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Claire Richardson, VP, Verint

In the past I have discussed innovation in banking, referencing the Swedish bank Handelsbanken and its different approach to training and personalised customer service. Now, it seems this customer-centric approach is catching on.

Recently we’ve seen two new private banks emerge – Scoban and Paragon Bank. Scoban has launched itself as a ‘new traditional Private Bank for the 21st century’ and is independently owned and managed, offering a bespoke banking culture which puts the customer first.

Paragon is a specialist lender and retail-funded bank, working alongside professional firms and non- profit organisations. Its strapline is ‘improving customer choice’ backed by a UK-based customer services team. Both of these are the latest in a run of new financial organisations attempting to shake up the industry. But, should our high street banks be worried?

Are Challenger Banks A Force To Be Reckoned With?
Are Challenger Banks A Force To Be Reckoned With?

It’s certainly refreshing to see new entrants putting customers at the heart of their operations, which in our opinion, is the key to success. This is particularly significant in light of recent news around increased bank account switching amongst consumers following new industry regulations that ease this process. With churn rates on the rise, financial organisations need to do all they can to keep customers onside. Paragon Bank’s aim is to understand each individual’s personal style to provide a unique and ‘extraordinary’ client experience. Existing banks should also be thinking in a similar way to remain competitive.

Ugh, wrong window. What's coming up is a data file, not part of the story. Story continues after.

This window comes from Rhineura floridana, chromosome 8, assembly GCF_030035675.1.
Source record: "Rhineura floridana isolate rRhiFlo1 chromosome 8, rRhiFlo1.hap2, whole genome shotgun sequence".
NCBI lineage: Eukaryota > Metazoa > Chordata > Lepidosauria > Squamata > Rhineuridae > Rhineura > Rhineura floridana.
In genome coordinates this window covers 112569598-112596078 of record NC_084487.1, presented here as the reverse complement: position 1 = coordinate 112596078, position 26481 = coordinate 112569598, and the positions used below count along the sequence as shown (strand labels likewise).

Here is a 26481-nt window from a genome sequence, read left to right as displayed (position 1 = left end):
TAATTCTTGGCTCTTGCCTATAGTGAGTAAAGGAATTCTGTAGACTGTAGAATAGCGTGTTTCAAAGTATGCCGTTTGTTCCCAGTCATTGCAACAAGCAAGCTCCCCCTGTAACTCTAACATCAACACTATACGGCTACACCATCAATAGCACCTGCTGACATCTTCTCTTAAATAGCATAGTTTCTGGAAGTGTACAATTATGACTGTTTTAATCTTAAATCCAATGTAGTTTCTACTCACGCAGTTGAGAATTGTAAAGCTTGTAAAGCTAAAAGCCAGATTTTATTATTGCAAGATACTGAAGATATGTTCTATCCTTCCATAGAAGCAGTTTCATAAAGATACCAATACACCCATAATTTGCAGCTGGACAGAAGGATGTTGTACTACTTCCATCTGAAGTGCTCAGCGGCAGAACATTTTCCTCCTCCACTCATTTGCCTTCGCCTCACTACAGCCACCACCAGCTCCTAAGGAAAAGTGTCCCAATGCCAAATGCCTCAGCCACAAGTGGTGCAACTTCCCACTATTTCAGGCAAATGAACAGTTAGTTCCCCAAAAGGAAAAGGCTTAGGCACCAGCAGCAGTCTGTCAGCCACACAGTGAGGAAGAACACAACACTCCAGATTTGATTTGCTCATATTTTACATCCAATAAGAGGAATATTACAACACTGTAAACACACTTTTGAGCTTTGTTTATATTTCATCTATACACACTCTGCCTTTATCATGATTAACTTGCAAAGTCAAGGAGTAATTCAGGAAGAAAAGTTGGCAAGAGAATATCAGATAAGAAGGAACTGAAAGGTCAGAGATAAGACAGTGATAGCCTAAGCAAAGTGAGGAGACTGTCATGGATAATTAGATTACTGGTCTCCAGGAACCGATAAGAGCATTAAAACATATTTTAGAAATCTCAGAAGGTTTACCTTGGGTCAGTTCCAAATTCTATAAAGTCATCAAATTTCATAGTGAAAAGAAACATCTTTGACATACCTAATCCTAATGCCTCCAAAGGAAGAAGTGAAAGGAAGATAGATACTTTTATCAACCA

But how do banks actually do this? First and foremost, it is all about understanding the voice of your customers better and directly engaging with them more often. This can be done by collecting and analysing feedback from customers in-branch and wider channels including email and social media, helping to pinpoint any problem areas and general likes and dislikes. Banks can then act on this information to increase the quantity of their communications and offer a more tailored service. While some banks are starting to do this, many are failing to actually speak to customers directly about the changes they are making in response to feedback. Given that such communications will help customers feel valued and that their opinions make a difference, it’s in the financial organisation’s best interest to do this. If they don’t, customers will simply go elsewhere. Analysing feedback can also quickly identify any relevant staff training needs and support internal performance management.

Putting the customer first and encouraging greater interaction and engagement will significantly reduce churn – something critical at this time of mass consumer switching. Much can be learned from the likes of Scoban and Paragon that are building their businesses around these values and challenging existing banks that are working hard to regain customer trust. While customer centricity is certainly catching on, only time will tell if the latest rivals will really give the big high street banks a run for their money.